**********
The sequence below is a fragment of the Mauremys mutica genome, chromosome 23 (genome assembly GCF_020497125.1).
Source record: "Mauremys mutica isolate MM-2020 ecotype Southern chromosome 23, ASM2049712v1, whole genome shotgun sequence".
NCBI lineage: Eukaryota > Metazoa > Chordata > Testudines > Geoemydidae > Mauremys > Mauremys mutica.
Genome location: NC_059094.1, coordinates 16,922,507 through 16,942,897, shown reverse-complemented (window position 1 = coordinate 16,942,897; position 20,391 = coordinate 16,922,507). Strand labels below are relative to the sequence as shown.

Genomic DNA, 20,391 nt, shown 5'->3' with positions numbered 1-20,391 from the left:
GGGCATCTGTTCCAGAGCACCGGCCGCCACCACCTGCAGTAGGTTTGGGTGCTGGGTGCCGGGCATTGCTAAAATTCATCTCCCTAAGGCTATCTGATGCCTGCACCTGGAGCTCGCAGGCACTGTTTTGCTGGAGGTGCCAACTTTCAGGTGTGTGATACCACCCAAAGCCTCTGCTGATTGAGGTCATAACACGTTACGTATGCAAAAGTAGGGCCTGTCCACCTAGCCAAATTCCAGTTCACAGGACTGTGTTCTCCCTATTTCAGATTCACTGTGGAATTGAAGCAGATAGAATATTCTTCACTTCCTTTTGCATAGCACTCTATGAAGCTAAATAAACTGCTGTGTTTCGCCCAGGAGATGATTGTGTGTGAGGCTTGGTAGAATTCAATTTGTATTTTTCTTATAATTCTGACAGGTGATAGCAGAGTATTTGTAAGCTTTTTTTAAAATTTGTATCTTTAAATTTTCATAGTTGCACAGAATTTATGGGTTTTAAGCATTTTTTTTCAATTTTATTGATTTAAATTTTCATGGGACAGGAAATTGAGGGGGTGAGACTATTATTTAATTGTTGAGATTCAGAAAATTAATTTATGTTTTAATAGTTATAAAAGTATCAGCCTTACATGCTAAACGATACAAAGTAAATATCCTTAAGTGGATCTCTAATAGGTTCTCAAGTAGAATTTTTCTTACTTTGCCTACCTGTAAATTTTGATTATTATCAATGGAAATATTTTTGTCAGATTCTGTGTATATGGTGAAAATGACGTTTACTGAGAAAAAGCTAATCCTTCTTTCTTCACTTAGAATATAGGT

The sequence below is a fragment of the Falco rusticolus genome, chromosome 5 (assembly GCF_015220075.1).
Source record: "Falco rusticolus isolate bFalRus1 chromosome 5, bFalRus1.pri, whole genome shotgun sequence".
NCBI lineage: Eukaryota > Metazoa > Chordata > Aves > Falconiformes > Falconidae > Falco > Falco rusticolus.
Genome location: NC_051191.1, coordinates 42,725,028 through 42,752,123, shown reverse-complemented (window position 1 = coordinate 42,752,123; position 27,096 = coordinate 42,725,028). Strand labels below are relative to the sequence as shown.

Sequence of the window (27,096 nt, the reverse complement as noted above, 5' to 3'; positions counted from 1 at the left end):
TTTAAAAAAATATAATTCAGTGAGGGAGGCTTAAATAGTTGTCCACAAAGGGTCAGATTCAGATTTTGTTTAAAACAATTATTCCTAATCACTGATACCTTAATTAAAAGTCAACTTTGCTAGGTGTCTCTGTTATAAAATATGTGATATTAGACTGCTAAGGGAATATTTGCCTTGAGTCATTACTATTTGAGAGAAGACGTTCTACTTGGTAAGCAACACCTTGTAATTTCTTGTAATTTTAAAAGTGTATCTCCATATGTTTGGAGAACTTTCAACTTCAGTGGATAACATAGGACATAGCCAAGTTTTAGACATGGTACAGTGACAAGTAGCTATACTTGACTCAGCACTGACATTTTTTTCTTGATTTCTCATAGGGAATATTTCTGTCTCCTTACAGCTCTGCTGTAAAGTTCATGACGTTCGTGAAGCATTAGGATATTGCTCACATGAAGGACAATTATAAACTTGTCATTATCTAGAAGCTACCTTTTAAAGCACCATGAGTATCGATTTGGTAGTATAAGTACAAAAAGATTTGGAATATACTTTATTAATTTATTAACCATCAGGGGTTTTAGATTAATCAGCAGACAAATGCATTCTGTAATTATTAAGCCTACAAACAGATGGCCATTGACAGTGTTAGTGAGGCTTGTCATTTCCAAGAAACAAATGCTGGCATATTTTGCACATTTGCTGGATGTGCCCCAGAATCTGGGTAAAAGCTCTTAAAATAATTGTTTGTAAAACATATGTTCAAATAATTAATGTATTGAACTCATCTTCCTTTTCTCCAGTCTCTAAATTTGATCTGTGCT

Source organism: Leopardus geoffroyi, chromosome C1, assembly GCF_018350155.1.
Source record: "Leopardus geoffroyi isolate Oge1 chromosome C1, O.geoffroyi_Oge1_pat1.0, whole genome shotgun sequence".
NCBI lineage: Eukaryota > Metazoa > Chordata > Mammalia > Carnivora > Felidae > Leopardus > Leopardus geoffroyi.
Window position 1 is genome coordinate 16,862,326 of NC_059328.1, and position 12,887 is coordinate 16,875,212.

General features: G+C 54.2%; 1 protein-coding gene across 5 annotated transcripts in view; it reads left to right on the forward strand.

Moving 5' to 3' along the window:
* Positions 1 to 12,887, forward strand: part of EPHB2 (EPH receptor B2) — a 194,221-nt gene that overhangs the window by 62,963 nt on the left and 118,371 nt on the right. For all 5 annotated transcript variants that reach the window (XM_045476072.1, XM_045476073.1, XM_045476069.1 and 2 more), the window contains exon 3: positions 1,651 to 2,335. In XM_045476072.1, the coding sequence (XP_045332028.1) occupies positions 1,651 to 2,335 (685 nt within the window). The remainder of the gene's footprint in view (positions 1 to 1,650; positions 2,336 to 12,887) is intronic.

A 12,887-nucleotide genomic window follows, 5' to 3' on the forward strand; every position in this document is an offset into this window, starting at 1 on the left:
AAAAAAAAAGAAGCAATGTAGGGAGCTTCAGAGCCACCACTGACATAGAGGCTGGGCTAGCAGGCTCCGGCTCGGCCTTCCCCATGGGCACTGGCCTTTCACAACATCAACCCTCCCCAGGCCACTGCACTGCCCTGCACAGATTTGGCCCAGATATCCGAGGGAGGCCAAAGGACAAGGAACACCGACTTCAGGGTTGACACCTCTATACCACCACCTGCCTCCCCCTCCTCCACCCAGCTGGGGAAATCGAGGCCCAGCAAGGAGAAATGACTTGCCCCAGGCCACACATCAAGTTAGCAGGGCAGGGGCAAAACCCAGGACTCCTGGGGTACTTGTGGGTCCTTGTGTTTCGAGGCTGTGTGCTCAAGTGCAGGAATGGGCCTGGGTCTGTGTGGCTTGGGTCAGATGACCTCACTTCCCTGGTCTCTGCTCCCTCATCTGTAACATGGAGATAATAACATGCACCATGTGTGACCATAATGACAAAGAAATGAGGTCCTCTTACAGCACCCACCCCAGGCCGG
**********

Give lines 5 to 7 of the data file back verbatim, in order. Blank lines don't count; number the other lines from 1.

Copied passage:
Genomic DNA, 20,391 nt, shown 5'->3' with positions numbered 1-20,391 from the left:
GGGCATCTGTTCCAGAGCACCGGCCGCCACCACCTGCAGTAGGTTTGGGTGCTGGGTGCCGGGCATTGCTAAAATTCATCTCCCTAAGGCTATCTGATGCCTGCACCTGGAGCTCGCAGGCACTGTTTTGCTGGAGGTGCCAACTTTCAGGTGTGTGATACCACCCAAAGCCTCTGCTGATTGAGGTCATAACACGTTACGTATGCAAAAGTAGGGCCTGTCCACCTAGCCAAATTCCAGTTCACAGGACTGTGTTCTCCCTATTTCAGATTCACTGTGGAATTGAAGCAGATAGAATATTCTTCACTTCCTTTTGCATAGCACTCTATGAAGCTAAATAAACTGCTGTGTTTCGCCCAGGAGATGATTGTGTGTGAGGCTTGGTAGAATTCAATTTGTATTTTTCTTATAATTCTGACAGGTGATAGCAGAGTATTTGTAAGCTTTTTTTAAAATTTGTATCTTTAAATTTTCATAGTTGCACAGAATTTATGGGTTTTAAGCATTTTTTTTCAATTTTATTGATTTAAATTTTCATGGGACAGGAAATTGAGGGGGTGAGACTATTATTTAATTGTTGAGATTCAGAAAATTAATTTATGTTTTAATAGTTATAAAAGTATCAGCCTTACATGCTAAACGATACAAAGTAAATATCCTTAAGTGGATCTCTAATAGGTTCTCAAGTAGAATTTTTCTTACTTTGCCTACCTGTAAATTTTGATTATTATCAATGGAAATATTTTTGTCAGATTCTGTGTATATGGTGAAAATGACGTTTACTGAGAAAAAGCTAATCCTTCTTTCTTCACTTAGAATATAGGT

The sequence below is a fragment of the Falco rusticolus genome, chromosome 5 (assembly GCF_015220075.1).